WELL Tip: Your step-by-step guide to submitting equivalencies

WELL Tip: Your step-by-step guide to submitting equivalencies

Thursday, September 13, 2018
/ By:
Melanie Koch

WELL Certification

Here at IWBI, we embrace creative thinking and innovation. This core value allows us to address the complex ways in which our buildings contribute to health and wellness. We strive to make our global standard flexible and provide interventions that are feasible, achievable and relevant across many locations and contexts throughout the world. To support our overarching and ongoing localization efforts, we offer pathways to pursue alternative strategies for meeting the intent of WELL features. Alternative Adherence Paths (AAPs) and Equivalency Proposals (EPs) are two methods for submitting alternate compliance requests. These proposals undergo review to ensure that the alternate pathway is aligned with the WELL feature and health intent.

How are AAPs different from EPs?

If your project encounters a unique, nuanced or complex element that makes it difficult to comply with a specific WELL requirement, we encourage your team to consider submitting an Alternative Adherence Path (AAP). Alternative Adherence Paths involve a new strategy or pathway for achieving the feature.

If you would like to utilize an equivalent requirement that is more relevant to the country or region where your project is located, petition for its use through an Equivalency Proposal (EP). An EP is a formal request submitted by a project team to receive approval for the substitution of an equivalent standard, code or practice in place of WELL feature requirements.

If you are unsure about whether you should submit an AAP or EP, reach out to your IWBI coaching contact (for registered projects) or technical@wellcertified.com (for not-yet-registered projects).

How do I submit an Alternative Adherence Path or an Equivalency Proposal?


To learn how to get started, review our step by step guide for AAPs in this WELL Tip article.


  1. Check out standard.wellcertified.com to see if your standard, code or practice has already been reviewed. You can find this information within the ‘Equivalency’ tabs in the feature page of the digital standard.

    1. If it’s already been approved: That’s great! Projects are welcome to utilize published approved equivalencies. Please reference the approved equivalencies you are using when submitting documentation. (Note: Some equivalencies are only available to projects in specific locations and will be stated as such within the ruling.)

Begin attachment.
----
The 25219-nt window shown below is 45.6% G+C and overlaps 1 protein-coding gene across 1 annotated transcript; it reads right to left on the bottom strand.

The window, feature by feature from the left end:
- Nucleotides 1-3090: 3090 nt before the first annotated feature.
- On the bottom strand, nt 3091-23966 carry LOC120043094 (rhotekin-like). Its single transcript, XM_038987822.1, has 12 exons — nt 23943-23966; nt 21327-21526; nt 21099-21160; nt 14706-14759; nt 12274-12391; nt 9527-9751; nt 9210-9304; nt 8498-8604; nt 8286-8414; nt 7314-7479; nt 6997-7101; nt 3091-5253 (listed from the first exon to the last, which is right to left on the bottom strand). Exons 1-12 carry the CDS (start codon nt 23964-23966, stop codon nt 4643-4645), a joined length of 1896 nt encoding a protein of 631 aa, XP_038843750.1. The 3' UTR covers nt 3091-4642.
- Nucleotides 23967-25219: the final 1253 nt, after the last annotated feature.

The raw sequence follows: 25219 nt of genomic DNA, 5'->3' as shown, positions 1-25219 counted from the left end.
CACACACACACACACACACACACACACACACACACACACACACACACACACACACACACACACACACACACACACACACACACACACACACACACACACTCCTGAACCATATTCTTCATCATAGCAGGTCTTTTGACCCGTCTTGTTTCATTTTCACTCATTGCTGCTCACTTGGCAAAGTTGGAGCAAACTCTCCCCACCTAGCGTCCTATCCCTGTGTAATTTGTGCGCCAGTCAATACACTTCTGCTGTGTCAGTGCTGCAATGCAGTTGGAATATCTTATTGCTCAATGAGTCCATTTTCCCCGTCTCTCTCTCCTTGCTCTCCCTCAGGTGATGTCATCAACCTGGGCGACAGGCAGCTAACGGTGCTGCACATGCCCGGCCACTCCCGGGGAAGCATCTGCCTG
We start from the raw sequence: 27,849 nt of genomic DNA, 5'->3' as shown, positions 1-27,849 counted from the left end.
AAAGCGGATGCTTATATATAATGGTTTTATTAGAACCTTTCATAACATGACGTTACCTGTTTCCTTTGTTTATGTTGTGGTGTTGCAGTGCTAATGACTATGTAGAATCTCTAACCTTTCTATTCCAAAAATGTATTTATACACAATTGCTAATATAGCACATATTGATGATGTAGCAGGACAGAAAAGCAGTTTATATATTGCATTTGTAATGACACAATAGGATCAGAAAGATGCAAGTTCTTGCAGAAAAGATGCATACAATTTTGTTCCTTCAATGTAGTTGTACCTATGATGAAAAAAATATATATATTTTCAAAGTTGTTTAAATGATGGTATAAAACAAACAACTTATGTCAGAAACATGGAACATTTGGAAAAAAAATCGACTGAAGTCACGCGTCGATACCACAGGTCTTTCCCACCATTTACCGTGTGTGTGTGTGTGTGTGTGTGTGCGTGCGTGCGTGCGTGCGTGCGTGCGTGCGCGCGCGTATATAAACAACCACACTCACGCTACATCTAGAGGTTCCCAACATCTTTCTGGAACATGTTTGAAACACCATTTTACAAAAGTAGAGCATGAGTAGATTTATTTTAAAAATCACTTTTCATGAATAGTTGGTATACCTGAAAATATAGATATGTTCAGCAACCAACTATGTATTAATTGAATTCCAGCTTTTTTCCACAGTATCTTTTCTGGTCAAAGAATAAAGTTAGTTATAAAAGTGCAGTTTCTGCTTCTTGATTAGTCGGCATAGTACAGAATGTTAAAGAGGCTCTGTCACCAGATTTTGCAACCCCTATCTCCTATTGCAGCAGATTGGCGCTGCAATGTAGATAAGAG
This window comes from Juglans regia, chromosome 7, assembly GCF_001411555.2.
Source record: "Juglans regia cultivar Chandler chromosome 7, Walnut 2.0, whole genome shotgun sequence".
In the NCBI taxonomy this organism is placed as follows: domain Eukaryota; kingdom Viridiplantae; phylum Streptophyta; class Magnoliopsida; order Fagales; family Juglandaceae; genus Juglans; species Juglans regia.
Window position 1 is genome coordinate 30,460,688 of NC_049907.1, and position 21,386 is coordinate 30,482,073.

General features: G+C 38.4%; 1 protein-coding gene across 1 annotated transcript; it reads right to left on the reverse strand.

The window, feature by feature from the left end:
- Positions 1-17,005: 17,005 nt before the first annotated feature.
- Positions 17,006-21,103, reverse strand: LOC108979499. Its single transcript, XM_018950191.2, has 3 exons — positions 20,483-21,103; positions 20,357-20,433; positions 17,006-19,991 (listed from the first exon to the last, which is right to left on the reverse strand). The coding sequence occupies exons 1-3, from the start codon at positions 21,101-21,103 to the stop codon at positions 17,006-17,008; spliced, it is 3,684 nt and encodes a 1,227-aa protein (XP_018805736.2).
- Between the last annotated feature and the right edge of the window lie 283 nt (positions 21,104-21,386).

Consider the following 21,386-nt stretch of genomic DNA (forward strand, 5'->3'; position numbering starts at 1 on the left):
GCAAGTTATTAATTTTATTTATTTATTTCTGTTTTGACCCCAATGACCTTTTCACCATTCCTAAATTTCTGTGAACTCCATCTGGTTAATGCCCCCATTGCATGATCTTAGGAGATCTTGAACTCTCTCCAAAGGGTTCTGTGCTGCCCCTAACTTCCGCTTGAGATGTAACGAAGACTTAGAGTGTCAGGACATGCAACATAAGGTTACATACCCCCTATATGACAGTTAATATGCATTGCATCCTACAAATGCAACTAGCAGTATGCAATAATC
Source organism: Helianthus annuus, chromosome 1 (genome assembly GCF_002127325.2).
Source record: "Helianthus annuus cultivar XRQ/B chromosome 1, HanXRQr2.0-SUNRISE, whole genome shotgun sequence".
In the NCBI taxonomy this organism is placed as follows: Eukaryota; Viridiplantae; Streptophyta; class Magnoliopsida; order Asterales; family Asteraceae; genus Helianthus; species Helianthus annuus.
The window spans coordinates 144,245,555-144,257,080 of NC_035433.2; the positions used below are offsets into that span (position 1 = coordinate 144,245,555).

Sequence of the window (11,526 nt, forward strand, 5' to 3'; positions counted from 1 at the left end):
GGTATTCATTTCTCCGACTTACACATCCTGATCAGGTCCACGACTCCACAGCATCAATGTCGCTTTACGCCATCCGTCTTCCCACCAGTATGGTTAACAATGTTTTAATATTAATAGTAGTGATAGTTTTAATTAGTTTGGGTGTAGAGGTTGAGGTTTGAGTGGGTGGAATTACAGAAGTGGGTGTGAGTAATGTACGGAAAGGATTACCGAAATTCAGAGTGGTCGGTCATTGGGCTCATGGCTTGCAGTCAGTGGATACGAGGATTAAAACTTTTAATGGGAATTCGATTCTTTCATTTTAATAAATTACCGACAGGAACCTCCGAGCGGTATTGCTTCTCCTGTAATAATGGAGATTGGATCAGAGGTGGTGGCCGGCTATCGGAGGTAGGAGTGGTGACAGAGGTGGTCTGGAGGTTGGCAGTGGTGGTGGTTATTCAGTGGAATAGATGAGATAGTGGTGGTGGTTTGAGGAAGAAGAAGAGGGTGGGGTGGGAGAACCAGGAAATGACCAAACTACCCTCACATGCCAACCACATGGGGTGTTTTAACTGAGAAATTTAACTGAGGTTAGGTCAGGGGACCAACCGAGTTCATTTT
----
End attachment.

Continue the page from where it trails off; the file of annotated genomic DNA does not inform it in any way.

2. If it’s not included in the published equivalencies: Read on for how to submit a new proposal.

  2. Download the form, or navigate to the ‘AAP / EP’ tab within your Project Page in WELL Online.

  3. Complete the form with as much detail as possible. Pass along all of the expertise and background that you have on the proposed code, standard or practice. This information will be helpful during the review process. You might also consider including supplemental documents to further support your submission.

  4. Be patient. Our team takes 20-25 business days to review your proposal and issue a ruling back to you.

What is an example of when to submit an Equivalency Proposal?

Feature 72 provides a great example for when a project team may wish to submit an Equivalency Proposal. If your project uses a local code that seeks to promote equity by providing buildings that are accessible and usable by people of all physical abilities, then you are welcome to submit an equivalency proposal to use this code in place of the feature requirement. Please review the approved equivalencies first, as your local code or standard may have already been approved.

For another example, check out the published Equivalencies for Feature 03. This feature includes a few examples of Equivalency Proposals that have been approved and not approved.

Drawing upon her experiences in environmental health, Melanie serves on the Market Solutions team at the International WELL Building Institute. She works to support IWBI's mission by providing technical support to project teams, developing tools and resources to facilitate the certification process, and leading workshops and presentations to help educate the industry on the WELL Building Standard.